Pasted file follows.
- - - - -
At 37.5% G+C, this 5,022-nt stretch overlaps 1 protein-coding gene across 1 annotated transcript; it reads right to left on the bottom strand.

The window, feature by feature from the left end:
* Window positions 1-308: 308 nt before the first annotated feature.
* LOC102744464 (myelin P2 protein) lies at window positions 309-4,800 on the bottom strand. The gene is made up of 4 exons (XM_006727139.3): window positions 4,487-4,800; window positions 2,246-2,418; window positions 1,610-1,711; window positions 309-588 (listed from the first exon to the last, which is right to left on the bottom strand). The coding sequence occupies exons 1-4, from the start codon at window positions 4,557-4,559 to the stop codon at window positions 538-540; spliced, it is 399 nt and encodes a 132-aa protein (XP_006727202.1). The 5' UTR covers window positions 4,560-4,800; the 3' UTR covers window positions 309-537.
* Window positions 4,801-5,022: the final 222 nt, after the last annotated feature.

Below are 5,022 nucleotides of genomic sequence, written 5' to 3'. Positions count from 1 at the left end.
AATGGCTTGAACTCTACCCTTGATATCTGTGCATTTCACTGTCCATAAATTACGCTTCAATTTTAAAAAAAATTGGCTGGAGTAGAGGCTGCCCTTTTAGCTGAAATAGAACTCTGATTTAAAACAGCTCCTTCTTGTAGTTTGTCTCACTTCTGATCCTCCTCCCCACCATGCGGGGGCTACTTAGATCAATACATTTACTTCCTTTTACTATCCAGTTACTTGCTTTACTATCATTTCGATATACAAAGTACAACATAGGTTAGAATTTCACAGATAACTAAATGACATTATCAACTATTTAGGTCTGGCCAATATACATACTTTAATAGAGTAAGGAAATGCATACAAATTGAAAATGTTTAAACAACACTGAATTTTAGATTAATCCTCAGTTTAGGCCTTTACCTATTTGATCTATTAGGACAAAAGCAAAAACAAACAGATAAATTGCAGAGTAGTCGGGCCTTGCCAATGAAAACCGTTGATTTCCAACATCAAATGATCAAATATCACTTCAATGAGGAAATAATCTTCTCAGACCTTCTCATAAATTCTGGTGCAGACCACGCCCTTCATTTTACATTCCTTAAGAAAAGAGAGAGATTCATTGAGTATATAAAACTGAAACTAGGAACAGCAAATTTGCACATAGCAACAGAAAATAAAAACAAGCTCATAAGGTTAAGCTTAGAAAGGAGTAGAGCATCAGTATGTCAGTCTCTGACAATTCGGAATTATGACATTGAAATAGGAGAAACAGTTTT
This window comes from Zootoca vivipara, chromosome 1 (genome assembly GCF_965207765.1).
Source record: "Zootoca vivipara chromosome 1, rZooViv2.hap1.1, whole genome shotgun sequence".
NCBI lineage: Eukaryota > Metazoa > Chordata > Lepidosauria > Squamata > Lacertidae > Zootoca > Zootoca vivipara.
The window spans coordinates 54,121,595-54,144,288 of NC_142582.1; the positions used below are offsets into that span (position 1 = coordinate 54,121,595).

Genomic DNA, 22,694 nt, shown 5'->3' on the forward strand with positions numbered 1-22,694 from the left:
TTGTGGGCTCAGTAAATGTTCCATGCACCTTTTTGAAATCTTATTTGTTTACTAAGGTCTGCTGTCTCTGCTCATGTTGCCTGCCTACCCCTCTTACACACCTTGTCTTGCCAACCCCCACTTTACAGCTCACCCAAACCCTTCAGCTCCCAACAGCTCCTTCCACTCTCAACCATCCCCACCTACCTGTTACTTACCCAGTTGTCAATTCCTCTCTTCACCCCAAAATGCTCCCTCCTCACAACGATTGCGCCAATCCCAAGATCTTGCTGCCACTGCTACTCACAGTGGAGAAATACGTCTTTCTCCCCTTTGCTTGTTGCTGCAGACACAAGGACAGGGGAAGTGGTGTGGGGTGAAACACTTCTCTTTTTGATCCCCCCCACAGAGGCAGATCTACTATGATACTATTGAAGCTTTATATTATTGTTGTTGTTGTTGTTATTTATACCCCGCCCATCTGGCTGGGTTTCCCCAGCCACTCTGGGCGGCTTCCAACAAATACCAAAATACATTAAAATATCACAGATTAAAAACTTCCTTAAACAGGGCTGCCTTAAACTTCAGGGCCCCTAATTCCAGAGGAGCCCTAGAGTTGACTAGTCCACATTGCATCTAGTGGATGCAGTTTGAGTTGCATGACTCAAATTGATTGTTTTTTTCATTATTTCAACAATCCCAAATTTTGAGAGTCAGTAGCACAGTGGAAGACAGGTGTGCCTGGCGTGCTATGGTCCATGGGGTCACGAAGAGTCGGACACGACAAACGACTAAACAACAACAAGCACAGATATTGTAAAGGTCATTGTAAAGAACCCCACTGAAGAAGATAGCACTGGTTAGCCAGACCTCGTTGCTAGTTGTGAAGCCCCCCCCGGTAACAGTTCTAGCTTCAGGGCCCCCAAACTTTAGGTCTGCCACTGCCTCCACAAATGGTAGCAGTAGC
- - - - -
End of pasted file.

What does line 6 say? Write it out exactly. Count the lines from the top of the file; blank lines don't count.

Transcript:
Below are 5,022 nucleotides of genomic sequence, written 5' to 3'. Positions count from 1 at the left end.